And it looks like this: (image from Penguin India)
Publishers’ catalogues aren’t quite the same as AI sheets, but they’re not so very different and you can see a typical catalogue spread below. (This one taken from the Little Brown Spring 2015 catalogue.)
If you actually want to see a full catalogue then either try this link, or search (for example) “Little Brown catalogue” in Google and look for the PDF.
When the sales team at a publisher talks to a retailer, they’ll sit down with a catalogue like these, flip pages, and go through the entire catalogue in a meeting that takes – what? – an hour or two. The retail buyer is unlikely to have read your book before he/she buys it. The sales guy will have read a good chunk of your book, but not necessarily all of it. That’s scary.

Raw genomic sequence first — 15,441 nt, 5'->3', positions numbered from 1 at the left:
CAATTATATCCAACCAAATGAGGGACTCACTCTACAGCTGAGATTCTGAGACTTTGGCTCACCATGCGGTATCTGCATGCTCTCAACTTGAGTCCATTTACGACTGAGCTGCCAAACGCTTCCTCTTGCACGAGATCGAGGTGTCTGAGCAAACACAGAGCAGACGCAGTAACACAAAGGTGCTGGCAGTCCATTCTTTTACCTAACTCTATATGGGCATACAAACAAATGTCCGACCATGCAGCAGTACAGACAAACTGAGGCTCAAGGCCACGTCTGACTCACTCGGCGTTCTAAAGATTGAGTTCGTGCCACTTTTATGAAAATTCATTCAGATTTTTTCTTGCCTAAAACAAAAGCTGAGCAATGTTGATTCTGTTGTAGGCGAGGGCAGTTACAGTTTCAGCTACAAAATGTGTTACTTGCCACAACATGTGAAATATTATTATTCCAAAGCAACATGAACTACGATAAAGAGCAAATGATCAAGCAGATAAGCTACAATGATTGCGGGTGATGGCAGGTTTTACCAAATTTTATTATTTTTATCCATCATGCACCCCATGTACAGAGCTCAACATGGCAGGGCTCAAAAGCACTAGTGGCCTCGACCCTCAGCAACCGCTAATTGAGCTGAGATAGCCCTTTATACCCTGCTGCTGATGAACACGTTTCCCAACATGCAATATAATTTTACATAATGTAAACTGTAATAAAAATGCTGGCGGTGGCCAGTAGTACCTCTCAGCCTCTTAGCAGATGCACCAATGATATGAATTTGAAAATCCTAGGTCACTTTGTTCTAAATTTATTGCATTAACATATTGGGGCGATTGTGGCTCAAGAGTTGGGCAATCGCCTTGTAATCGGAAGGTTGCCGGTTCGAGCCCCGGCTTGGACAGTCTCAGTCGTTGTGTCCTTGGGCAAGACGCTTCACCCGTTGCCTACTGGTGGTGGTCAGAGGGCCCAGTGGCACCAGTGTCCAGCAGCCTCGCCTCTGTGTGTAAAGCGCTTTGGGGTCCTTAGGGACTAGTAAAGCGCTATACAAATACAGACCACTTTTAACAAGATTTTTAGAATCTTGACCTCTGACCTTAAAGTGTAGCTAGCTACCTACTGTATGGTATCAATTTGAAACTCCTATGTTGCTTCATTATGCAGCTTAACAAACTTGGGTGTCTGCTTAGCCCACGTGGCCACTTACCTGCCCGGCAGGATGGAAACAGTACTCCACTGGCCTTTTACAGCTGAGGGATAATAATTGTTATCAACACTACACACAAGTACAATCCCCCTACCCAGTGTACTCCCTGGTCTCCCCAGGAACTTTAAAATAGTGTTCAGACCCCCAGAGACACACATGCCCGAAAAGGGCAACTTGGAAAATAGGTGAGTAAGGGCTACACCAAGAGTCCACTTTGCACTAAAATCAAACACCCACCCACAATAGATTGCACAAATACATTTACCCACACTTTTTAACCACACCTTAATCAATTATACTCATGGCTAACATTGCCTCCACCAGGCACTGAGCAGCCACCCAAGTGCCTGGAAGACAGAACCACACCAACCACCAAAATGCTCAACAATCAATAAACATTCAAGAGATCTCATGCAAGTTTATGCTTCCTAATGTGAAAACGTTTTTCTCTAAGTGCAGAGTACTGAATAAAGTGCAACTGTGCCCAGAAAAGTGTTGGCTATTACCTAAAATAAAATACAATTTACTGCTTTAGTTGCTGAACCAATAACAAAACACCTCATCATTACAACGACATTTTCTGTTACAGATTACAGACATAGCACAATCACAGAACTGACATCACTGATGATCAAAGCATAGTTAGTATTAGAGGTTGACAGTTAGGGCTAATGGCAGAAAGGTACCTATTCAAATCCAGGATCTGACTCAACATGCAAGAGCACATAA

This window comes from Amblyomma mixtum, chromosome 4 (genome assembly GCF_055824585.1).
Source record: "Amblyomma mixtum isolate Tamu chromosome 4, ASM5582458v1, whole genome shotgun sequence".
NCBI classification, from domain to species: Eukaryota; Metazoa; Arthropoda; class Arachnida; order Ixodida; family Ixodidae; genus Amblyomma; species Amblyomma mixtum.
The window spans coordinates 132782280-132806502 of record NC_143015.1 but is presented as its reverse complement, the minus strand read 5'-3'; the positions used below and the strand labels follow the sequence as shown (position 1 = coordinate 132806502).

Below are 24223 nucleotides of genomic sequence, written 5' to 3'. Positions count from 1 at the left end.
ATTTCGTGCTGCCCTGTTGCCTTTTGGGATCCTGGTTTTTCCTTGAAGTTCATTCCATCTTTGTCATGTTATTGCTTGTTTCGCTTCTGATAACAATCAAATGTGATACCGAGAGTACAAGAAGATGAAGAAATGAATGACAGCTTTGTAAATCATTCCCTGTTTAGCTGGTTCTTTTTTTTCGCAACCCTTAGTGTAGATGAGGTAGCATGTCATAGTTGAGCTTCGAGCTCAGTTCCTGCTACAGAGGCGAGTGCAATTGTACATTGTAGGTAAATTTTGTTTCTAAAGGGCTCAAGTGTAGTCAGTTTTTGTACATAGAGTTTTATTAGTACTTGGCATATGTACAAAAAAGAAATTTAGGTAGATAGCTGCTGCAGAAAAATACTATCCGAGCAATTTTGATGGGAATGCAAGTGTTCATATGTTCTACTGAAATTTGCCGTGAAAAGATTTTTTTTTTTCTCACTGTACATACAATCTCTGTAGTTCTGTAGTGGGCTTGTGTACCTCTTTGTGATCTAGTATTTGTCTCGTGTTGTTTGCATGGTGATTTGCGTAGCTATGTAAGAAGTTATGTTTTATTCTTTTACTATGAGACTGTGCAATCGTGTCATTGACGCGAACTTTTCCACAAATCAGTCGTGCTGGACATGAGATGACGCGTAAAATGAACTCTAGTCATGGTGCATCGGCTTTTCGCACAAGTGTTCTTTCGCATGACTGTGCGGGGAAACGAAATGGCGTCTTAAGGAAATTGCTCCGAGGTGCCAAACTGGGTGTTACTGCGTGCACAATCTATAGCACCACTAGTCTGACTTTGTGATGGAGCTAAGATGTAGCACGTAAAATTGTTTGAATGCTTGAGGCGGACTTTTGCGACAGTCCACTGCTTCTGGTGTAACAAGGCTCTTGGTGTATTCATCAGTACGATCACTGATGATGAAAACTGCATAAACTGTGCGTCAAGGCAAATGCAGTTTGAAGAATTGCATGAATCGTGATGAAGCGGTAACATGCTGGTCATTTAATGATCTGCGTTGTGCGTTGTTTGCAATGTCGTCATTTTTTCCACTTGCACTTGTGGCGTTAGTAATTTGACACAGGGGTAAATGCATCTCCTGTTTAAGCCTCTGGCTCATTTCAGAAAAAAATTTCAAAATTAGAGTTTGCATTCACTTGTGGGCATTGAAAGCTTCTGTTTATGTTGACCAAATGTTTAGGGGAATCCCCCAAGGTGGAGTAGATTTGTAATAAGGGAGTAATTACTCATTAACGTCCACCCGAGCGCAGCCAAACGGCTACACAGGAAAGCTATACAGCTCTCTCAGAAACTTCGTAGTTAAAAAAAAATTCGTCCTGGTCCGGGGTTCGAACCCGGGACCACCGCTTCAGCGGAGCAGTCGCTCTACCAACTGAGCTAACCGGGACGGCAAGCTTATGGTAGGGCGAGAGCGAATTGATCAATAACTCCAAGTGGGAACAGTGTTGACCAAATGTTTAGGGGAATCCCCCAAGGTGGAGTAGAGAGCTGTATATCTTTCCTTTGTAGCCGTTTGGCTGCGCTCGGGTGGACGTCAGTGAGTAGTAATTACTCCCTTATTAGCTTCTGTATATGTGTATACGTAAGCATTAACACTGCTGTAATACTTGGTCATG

If you browse these catalogues / AI sheets even a bit, you’ll see that you have perhaps 150 words about the book itself. That’s nothing! There’s nothing about your lovely sentences or your amazing characters or that astonishing plot twist on page 178.
So you need a fabulous concept for the book. That’s the only dependable way you can get the retail buyer to take a stackload of books off the publisher. I’d say that (aside from my how to books) I’ve only three times really produced a cracking concept – and only with my crime novel have I really hit the bullseye plumb in the centre. It’s still a thing I find very hard. I think most novelists do. And if all this has scared you, I suggest you click through to that Elevator Pitch post right now this minute …